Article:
Hong Kong’s science push would gain from closer links to mainland China

PUBLISHED : Monday, 22 May, 2017, 4:30pm
UPDATED : Monday, 22 May, 2017, 9:13pm

I wish to respond to the letter from Dr Raymond Tam about science training in schools (“Education system must improve for science to take root”, May 10).

I’m afraid that for science to take root, the process is much more complicated than just revamping the education system.

The letter mentioned the University of Hong Kong’s scrapping of two science programmes. But why did HKU do so?

The root of the problem is not just that our institutions have a finance-oriented mindset, but also that our youths lack interest in science. In our materialistic society, the younger generations are brought up to be overly mindful of career goals, instead of pursuing personal interests. They can’t see a good chance to achieve anything much with STEM (science, technology, engineering and maths ) studies or to get the best-paid jobs.

Over the years, the Hong Kong government has focused on developing the city into a financial and service centre, allowing STEM and other industries to disappear. The design of the new secondary schools curriculum and Diploma of Secondary Education exam, focusing on four core general subjects and belittling STEM and other specialised subjects, is a total failure.

Further, the government’s overly bureaucratic and regulatory mindset, which keeps lagging behind technological developments, provides little room for innovation to thrive.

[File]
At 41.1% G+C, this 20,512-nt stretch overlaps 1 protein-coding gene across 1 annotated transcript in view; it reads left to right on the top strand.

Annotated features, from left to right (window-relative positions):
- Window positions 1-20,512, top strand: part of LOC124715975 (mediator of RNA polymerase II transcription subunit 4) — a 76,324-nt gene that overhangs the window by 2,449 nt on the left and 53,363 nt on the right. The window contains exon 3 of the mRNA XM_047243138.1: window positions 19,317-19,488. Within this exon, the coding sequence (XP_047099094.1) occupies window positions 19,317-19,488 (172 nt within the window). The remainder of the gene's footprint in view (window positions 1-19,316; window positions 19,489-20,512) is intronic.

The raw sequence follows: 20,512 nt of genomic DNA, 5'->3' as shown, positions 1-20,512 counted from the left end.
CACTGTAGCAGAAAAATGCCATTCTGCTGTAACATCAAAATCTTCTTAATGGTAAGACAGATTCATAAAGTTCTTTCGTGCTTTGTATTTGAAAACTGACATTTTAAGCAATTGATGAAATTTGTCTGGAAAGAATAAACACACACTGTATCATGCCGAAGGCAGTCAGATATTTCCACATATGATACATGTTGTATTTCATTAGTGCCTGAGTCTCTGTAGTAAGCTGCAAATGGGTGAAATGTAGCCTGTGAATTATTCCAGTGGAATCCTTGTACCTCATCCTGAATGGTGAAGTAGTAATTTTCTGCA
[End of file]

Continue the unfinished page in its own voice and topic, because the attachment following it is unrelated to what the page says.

The entire environment, including the education system, the market, regulatory regimes, and mindsets of the parents, government and businesses, is simply unfriendly towards STEM development.

Look at the stories of Steve Jobs and Bill Gates. They had a strong interest and belief in what they did and pursued their dreams. They were eager to innovate. There was no Science Park or Cyberport, yet what they had was a free and accommodating environment with no unnecessary regulations to impede innovation and creativity, and a society that was open-minded and able to appreciate people who thought differently.

However, I think Hong Kong has already gone under with respect to STEM development, and is too small a place to provide enough opportunities and resources for it.

To encourage Hong Kong youths to pursue STEM studies, I think the best approach is to enhance cooperation with the mainland, where there is a vast market with plenty of advanced STEM companies and institutions, as well as a ready environment for pioneering achievements in STEM. These can provide ample career opportunities to our young professionals.

Joseph Lee, Cha Kwo Ling